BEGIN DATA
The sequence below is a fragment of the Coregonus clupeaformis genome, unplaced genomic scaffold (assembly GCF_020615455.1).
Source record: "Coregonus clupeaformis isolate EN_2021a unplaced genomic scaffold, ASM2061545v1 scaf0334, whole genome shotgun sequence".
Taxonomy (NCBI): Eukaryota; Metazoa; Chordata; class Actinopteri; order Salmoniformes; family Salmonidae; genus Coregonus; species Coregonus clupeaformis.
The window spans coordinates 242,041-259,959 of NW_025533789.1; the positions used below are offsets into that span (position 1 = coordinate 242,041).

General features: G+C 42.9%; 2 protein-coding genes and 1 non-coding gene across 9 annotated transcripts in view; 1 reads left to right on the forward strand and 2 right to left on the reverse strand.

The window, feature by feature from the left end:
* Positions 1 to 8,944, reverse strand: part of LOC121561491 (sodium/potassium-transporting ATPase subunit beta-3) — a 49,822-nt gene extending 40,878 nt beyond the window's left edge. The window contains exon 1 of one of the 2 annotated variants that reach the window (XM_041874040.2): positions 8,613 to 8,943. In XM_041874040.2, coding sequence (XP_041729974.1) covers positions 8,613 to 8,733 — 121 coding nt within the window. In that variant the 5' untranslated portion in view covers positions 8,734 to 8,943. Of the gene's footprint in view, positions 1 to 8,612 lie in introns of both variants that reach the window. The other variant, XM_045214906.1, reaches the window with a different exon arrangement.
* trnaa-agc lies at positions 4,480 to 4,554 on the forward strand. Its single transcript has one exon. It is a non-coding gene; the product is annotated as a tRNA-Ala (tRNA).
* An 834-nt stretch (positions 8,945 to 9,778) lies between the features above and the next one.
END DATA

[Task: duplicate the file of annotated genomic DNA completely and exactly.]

The sequence below is a fragment of the Coregonus clupeaformis genome, unplaced genomic scaffold (assembly GCF_020615455.1).
Source record: "Coregonus clupeaformis isolate EN_2021a unplaced genomic scaffold, ASM2061545v1 scaf0334, whole genome shotgun sequence".
Taxonomy (NCBI): Eukaryota; Metazoa; Chordata; class Actinopteri; order Salmoniformes; family Salmonidae; genus Coregonus; species Coregonus clupeaformis.
The window spans coordinates 242,041-259,959 of NW_025533789.1; the positions used below are offsets into that span (position 1 = coordinate 242,041).

General features: G+C 42.9%; 2 protein-coding genes and 1 non-coding gene across 9 annotated transcripts in view; 1 reads left to right on the forward strand and 2 right to left on the reverse strand.

The window, feature by feature from the left end:
* Positions 1 to 8,944, reverse strand: part of LOC121561491 (sodium/potassium-transporting ATPase subunit beta-3) — a 49,822-nt gene extending 40,878 nt beyond the window's left edge. The window contains exon 1 of one of the 2 annotated variants that reach the window (XM_041874040.2): positions 8,613 to 8,943. In XM_041874040.2, coding sequence (XP_041729974.1) covers positions 8,613 to 8,733 — 121 coding nt within the window. In that variant the 5' untranslated portion in view covers positions 8,734 to 8,943. Of the gene's footprint in view, positions 1 to 8,612 lie in introns of both variants that reach the window. The other variant, XM_045214906.1, reaches the window with a different exon arrangement.
* trnaa-agc lies at positions 4,480 to 4,554 on the forward strand. Its single transcript has one exon. It is a non-coding gene; the product is annotated as a tRNA-Ala (tRNA).
* An 834-nt stretch (positions 8,945 to 9,778) lies between the features above and the next one.